An importer who saw his application for 453 kilograms of U.S. beef products approved on April 15 decided to cancel his order, said Huang Chih-peng, the director-general of the Ministry of Economic Affairs’ Bureau of Foreign Trade, which reviews the applications.
Huang said he had personally talked to the company, which canceled its plan in a concrete response to health doubts.
Inspectors would also test each case or box of tongues and related products, and not just one case from each batch, the government said.
American Institute in Taiwan Director William Stanton said the beef products were completely safe. Some people would bring up the subject for political purposes, but this had nothing to do with health, he said.
Tongues had never been regarded as a risky part of cattle, and the protocol never banned the product, Stanton said. He rejected a statement by Vice Foreign Minister Shen Lyu-shun to the effect that last week’s decision by the USDA to allow the export of tongues was made unilaterally without consulting Taiwan.
The Office of the United States Trade Representative said Monday it was deeply disappointed with Taiwan’s decision to toughen up inspections because it was not consistent with the protocol.
Lawmakers accused the government of going against the Legislative Yuan’s January decision to ban the import of internal organs by agreeing to allow diaphragms and testicles.
William Lai of the Democratic Progressive Party said that the beef products were included under the section for internal organs during Taiwan-U.S. negotiations and therefore also fell under the Legislative Yuan ban.
Ruling Kuomintang lawmaker Tsai Chin-lung told reporters he did not dare eat the beef tongues and testicles because they were too risky. His KMT colleague Wu Ching-chih agreed and said the products should be banned.
----- Original Message -----
From: Terry S. Singeltary Sr.
Sent: Monday, November 02, 2009 10:20 AM
Subject: MAD COW DISEASE, CJD, AND OTHER TSE IN THE USA, THE TRUTH
Dear Honorable Chairman Hsieh Tien-jen and general of the Consumers' Foundation, Wu Jia-cheng,
A kind greetings from Bacliff, Texas !
I wish to send you urgent data on the truth about mad cow disease in the USA.
----- Original Message -----
From: Terry S. Singeltary Sr.
To: XXXXXXX@ms14.hinet.net Cc: XXXXXXX@mail-consumers.org.tw
Sent: Monday, April 19, 2010 12:55 PM
Subject: MAD COW DISEASE AND CJD USA MAMMALIAN PROTEIN FEED AND SRM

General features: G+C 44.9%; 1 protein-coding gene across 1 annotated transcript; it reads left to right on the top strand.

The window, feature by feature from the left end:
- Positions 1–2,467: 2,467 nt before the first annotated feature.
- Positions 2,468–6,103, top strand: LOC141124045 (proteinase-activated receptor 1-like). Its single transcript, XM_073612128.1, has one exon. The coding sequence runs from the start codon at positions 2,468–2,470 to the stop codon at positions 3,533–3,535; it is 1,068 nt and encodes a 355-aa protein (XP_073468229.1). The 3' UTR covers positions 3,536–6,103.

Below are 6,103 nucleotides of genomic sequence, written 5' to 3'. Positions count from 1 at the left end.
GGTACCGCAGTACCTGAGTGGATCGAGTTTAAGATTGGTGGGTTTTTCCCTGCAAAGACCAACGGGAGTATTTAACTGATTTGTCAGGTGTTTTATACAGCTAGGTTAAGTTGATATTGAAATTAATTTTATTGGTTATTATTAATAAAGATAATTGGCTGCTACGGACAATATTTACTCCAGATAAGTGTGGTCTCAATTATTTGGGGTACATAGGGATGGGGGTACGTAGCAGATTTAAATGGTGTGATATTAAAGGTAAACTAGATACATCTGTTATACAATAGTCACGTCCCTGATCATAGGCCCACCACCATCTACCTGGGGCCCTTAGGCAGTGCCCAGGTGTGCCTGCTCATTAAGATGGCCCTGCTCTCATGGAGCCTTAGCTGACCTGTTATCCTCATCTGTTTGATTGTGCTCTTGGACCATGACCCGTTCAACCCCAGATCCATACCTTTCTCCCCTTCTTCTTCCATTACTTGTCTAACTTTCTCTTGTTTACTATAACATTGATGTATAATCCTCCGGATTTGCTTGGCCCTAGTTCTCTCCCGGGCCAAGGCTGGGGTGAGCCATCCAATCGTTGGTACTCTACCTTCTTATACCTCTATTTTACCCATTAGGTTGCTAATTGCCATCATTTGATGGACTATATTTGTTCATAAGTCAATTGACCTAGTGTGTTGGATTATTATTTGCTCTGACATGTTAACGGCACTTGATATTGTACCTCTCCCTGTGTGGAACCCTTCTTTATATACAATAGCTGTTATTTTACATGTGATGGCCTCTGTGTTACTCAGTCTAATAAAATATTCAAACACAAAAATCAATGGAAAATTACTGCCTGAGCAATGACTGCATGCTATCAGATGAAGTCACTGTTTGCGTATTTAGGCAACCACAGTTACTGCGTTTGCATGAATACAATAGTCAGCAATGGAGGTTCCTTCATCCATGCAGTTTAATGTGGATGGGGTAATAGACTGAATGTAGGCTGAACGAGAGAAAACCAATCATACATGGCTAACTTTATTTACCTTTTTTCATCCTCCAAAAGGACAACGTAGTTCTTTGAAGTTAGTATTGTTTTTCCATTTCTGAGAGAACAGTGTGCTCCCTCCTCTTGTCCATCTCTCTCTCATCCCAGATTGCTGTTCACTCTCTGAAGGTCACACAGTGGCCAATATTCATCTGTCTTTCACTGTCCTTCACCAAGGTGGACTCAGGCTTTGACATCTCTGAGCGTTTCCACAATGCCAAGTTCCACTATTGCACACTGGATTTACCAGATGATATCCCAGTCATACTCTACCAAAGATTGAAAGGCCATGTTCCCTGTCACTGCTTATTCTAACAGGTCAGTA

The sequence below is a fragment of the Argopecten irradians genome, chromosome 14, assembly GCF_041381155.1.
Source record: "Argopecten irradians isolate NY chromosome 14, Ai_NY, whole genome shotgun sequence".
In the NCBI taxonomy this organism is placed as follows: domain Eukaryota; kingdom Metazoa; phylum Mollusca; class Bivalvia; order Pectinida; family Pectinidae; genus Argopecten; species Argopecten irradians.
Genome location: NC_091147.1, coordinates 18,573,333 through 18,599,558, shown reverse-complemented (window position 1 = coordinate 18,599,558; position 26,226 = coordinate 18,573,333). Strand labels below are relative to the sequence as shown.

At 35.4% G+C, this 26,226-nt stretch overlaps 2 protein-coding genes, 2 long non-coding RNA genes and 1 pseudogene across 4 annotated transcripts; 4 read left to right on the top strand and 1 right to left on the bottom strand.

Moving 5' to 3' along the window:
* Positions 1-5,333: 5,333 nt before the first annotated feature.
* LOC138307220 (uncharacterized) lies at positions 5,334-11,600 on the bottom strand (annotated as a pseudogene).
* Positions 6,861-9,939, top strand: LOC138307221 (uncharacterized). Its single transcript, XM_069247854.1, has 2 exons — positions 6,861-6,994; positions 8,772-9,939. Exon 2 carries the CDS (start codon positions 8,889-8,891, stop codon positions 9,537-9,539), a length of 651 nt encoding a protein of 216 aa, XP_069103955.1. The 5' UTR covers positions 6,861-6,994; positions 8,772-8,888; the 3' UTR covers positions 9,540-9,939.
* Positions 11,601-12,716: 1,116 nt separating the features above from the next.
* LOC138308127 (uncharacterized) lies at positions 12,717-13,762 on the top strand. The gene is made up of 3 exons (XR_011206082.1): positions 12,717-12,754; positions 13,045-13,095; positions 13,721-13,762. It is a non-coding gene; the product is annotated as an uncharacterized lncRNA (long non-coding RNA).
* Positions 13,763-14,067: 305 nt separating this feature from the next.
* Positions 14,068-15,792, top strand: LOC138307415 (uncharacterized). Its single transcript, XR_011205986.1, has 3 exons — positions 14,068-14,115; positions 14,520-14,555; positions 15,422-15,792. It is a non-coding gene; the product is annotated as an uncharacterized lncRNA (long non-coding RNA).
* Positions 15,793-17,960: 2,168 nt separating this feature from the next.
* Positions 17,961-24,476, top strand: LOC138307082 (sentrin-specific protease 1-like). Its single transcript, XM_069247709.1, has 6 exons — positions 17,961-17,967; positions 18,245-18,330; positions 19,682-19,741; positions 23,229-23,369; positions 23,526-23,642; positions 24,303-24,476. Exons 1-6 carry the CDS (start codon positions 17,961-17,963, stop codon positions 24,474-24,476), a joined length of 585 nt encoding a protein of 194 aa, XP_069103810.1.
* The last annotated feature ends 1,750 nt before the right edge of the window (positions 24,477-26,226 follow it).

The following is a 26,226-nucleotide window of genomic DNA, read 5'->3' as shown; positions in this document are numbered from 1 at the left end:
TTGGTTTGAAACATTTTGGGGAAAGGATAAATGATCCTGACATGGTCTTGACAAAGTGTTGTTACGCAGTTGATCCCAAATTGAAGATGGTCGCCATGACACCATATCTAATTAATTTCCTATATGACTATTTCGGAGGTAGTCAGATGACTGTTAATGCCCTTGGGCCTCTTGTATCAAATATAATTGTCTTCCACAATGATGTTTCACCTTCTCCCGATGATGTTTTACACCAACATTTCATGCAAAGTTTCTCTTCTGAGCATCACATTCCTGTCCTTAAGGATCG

A Kind Greetings from Bacliff, Texas.
I send this information as a follow up and update...
Kindest Regards, Terry
North Dakota Firm Recalls Whole Beef Head Products That Contain Prohibited Materials
Recall Release CLASS II RECALL FSIS-RC-023-2010 HEALTH RISK: LOW
Congressional and Public Affairs (202) 720-9113 Catherine Cochran
WASHINGTON, April 5, 2010 - North American Bison Co-Op, a New Rockford, N.D., establishment is recalling approximately 25,000 pounds of whole beef heads containing tongues that may not have had the tonsils completely removed, which is not compliant with regulations that require the removal of tonsils from cattle of all ages, the U.S. Department of Agriculture's Food Safety and Inspection Service (FSIS) announced today.
Tonsils are considered a specified risk material (SRM) and must be removed from cattle of all ages in accordance with FSIS regulations. SRMs are tissues that are known to contain the infective agent in cattle infected with Bovine Spongiform Encephalopathy (BSE), as well as materials that are closely associated with these potentially infective tissues. Therefore, FSIS prohibits SRMs from use as human food to minimize potential human exposure to the BSE agent.
Wednesday, April 30, 2008
Consumption of beef tongue: Human BSE risk associated with exposure to lymphoid tissue in bovine tongue in consideration of new research findings
Sunday, October 18, 2009
Wisconsin Firm Recalls Beef Tongues That Contain Prohibited Materials SRM WASHINGTON, October 17, 2009
Thursday, October 15, 2009
Nebraska Firm Recalls Beef Tongues That Contain Prohibited Materials SRM WASHINGTON, Oct 15, 2009
Tuesday, December 29, 2009
Taiwan to resume USA beef ban over mad cow disease threat
Tuesday, November 10, 2009
Surveillance On the Bovine Spongiform Encephalopathy and rabies in Taiwan and USA
Monday, November 30, 2009
Taiwan, USDA, and USA beef, what the consumer does not know, could kill them
Monday, November 22, 2010
Atypical transmissible spongiform encephalopathies in ruminants: a challenge for disease surveillance and control
Sunday, November 21, 2010
Preclinical Deposition of Pathological Prion Protein in Muscle of Experimentally Infected Primates and potential Iatrogenic TSE there from
Thursday, November 18, 2010
UNITED STATES OF AMERICA VS GALEN J. NIEHUES FAKED MAD COW FEED TEST ON 92 BSE INSPECTION REPORTS FOR APPROXIMATELY 100 CATTLE OPERATIONS